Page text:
Ethnographies of Black Urban Life
Call Number: 19439 Points: 4
Day/Time: R 10:10am - 12:00pm | Location: 758 Schermerhorn Ext.
Instructor: Anthony Johnson
This course will introduce students to the practices and strategies of ethnographers on black life in urban settings. The goal of the course is to introduce students to ethnography as a methodology to understand and critically examine African Diasporic populations. Through readings of anthropological literature and other disciplinary texts, we will pay particular attention to the historical, cultural, social, economic and political contexts that shape urban experiences for Black communities throughout the world. We examine topics including gangs, homelessness, gentrification, race, youth, and poverty to critically understand the social forces that affect every day lived experiences.
French Caribbean Thought and Negritude and Creolization
Call Number: 34842 Points: 4
Day/Time: W 12:10pm-2:00pm | Location: 758 Schermerhorn Ext.
Instructor: Vivaldi Jean-Marie
This course sets out to undertake a close examination of the key texts of the Négritude movement. Négritude stands for the collective attempt of French Caribbean thinkers, during the 20th century, to assert their African cultural heritage in unison with their French institutional practices. This thrive to bridge and derive a meaningful system of practices from African beliefs and French norms defines Négritude as an intellectual technology of creolization. To elaborate this thesis, we will read the writings of Paulette Nardale, Aimé Césaire, Suzanne Césaire, Jean Price-Mars, Édouard Glissant, and Frantz Fanon. Participants’ evaluation will consist of weekly responses to these texts and a final essay.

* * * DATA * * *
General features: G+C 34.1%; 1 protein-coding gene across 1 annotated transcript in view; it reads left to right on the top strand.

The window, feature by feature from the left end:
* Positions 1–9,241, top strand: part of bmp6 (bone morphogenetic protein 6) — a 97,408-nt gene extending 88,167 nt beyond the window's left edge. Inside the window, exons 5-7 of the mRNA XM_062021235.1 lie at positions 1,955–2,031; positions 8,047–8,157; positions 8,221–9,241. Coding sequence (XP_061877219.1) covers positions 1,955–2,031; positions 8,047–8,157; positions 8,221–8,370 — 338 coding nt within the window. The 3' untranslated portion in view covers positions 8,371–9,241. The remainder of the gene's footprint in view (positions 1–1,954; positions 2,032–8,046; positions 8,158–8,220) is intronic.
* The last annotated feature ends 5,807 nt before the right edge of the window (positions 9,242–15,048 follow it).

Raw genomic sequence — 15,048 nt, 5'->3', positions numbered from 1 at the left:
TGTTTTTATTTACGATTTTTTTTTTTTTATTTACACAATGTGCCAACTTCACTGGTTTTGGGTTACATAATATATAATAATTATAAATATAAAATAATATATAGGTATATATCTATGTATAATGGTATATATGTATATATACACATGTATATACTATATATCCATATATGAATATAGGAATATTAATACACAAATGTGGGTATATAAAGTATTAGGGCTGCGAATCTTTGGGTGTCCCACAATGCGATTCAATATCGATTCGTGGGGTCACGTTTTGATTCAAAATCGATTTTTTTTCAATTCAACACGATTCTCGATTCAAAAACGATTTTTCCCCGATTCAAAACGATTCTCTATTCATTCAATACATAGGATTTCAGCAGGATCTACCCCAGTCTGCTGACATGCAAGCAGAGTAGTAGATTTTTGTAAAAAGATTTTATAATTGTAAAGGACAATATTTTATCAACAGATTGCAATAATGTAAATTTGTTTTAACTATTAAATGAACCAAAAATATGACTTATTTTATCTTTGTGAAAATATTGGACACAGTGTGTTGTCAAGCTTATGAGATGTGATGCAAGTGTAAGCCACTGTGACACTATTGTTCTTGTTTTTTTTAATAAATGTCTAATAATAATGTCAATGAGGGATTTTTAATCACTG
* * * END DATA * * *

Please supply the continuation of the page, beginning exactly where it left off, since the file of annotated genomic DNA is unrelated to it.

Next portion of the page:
The Black Aesthetic and Exhibition
Call Number: 34845 Points: 4
Day/Time: T 2:10pm-4:00pm| Location: 758 Schermerhorn Ext.
Instructor: Kalia Brooks
This interdisciplinary seminar explores a range of ideas and methods used by art historians, artists and curators in addressing African American visual and material culture in photography, print, video, film and exhibition spaces. Central to our discussions will be a focus on defining a Black aesthetic, how the display of the Black aesthetic affects how we see and interpret the world; and how the world sees us. We will look at artwork and the display of artwork in museums, galleries and public sites to consider the construction of beauty, gendered images, identity, race, activism, and popular culture. We will investigate the formal and conceptual components of images and exhibition spaces – as well as image reception and agency. The interplay between the historical and the contemporary, between self-presentation and imposed representation – all are fundamental to our discussions. This seminar will examine the ways in which our contemporary understanding of history, identity, politics and culture are informed by art, theory, public display and curatorial practice. In addition to classes held on campus, this course will require museum, gallery and other site visits.